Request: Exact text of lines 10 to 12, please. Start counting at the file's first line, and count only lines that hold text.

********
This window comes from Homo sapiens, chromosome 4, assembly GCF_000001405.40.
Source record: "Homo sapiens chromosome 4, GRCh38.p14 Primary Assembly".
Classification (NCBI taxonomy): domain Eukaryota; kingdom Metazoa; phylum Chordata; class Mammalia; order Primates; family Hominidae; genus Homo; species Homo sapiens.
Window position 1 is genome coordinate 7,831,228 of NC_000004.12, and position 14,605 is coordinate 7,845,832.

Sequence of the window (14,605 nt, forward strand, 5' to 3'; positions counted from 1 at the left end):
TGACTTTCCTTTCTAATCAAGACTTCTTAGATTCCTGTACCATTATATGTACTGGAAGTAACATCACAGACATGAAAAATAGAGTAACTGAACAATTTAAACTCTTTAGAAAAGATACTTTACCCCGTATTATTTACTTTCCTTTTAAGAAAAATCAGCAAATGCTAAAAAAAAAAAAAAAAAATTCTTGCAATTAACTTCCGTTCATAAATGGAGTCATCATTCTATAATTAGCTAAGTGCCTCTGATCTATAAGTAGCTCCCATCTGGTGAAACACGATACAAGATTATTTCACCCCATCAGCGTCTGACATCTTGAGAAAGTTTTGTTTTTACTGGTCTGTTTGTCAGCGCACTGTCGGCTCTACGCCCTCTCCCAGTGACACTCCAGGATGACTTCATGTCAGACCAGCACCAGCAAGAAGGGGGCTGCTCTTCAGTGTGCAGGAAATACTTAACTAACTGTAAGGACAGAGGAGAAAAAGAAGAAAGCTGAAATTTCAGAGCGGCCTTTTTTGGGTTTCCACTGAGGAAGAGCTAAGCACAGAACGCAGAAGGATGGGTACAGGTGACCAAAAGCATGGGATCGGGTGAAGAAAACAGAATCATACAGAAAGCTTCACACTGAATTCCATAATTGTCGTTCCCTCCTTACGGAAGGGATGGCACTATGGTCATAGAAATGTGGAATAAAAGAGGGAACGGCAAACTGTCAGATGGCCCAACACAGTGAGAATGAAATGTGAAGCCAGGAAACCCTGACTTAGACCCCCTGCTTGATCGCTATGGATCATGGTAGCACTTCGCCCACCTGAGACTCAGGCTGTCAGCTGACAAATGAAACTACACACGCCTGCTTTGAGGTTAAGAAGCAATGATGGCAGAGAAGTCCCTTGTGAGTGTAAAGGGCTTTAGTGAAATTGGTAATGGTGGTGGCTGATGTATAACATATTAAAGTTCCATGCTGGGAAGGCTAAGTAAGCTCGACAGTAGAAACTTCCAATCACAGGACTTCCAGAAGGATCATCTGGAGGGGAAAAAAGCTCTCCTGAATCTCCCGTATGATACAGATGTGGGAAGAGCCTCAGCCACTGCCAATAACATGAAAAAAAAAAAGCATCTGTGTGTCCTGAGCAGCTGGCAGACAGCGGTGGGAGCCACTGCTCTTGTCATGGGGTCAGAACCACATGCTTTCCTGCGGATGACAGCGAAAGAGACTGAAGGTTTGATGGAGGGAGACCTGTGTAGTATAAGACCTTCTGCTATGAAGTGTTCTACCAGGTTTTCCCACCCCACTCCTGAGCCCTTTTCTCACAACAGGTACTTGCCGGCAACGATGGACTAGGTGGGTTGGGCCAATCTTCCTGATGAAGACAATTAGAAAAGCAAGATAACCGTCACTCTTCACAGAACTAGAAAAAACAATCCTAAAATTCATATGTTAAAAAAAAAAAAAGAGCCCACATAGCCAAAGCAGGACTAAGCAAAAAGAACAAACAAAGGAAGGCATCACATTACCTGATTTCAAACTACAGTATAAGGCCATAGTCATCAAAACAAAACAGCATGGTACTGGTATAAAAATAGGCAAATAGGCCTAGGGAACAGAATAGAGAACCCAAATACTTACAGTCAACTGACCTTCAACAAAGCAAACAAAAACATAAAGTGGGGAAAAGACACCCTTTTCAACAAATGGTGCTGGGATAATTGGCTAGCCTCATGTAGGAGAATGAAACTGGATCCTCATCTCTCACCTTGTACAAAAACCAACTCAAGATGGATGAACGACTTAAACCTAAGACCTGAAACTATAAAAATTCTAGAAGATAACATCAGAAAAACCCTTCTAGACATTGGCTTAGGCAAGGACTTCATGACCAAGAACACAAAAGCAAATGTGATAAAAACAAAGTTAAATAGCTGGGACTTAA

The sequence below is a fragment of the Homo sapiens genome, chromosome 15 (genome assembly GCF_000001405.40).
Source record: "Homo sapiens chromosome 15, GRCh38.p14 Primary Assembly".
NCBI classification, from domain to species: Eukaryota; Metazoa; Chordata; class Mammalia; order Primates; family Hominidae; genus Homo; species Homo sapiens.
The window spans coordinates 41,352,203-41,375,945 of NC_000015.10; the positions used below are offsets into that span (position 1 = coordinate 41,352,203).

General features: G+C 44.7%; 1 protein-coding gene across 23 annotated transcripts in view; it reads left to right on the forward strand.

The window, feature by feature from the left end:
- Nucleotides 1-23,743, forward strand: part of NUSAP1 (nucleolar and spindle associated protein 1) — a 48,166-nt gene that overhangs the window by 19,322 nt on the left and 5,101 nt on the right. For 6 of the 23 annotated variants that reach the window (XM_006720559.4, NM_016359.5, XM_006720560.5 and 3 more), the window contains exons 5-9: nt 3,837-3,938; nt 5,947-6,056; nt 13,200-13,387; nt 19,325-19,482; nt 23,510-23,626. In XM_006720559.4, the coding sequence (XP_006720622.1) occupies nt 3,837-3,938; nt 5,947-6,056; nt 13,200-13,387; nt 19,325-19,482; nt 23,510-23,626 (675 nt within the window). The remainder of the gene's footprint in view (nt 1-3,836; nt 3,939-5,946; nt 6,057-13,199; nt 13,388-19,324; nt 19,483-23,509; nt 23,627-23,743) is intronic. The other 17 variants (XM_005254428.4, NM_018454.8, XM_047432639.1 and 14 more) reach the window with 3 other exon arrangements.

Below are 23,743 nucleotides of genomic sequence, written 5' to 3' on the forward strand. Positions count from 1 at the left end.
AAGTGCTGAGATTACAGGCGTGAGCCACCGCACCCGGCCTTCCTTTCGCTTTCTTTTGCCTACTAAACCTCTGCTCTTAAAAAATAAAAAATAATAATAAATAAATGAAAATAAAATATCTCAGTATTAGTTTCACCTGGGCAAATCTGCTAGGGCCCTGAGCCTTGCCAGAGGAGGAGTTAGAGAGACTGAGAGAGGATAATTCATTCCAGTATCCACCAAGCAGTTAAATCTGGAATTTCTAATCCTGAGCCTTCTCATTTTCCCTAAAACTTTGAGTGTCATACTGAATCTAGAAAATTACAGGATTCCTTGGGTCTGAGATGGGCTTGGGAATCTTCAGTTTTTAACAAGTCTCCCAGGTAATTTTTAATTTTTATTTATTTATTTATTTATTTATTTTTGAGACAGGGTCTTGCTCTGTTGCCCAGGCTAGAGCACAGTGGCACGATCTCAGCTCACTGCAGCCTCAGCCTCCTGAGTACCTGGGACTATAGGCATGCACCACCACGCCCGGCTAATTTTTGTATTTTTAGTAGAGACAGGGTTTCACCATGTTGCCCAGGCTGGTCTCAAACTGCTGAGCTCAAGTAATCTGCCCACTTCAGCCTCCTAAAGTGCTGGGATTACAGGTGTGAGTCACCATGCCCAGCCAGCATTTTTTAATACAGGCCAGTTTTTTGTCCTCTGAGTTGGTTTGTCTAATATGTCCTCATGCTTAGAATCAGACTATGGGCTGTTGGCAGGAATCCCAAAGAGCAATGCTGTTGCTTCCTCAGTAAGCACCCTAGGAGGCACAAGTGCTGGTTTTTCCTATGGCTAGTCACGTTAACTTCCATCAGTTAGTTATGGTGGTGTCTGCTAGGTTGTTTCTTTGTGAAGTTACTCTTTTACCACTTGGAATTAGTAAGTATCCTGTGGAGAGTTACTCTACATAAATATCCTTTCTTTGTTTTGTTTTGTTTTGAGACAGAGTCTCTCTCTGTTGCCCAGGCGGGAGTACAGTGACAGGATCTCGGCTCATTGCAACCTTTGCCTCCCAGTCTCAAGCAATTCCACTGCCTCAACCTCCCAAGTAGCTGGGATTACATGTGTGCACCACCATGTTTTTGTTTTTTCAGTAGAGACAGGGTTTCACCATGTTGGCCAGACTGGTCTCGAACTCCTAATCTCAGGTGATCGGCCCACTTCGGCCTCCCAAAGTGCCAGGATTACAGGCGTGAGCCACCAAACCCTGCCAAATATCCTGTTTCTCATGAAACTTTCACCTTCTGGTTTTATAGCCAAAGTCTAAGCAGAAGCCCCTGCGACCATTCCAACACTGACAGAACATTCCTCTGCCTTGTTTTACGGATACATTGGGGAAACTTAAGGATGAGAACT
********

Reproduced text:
The window spans coordinates 41,352,203-41,375,945 of NC_000015.10; the positions used below are offsets into that span (position 1 = coordinate 41,352,203).

General features: G+C 44.7%; 1 protein-coding gene across 23 annotated transcripts in view; it reads left to right on the forward strand.

The window, feature by feature from the left end: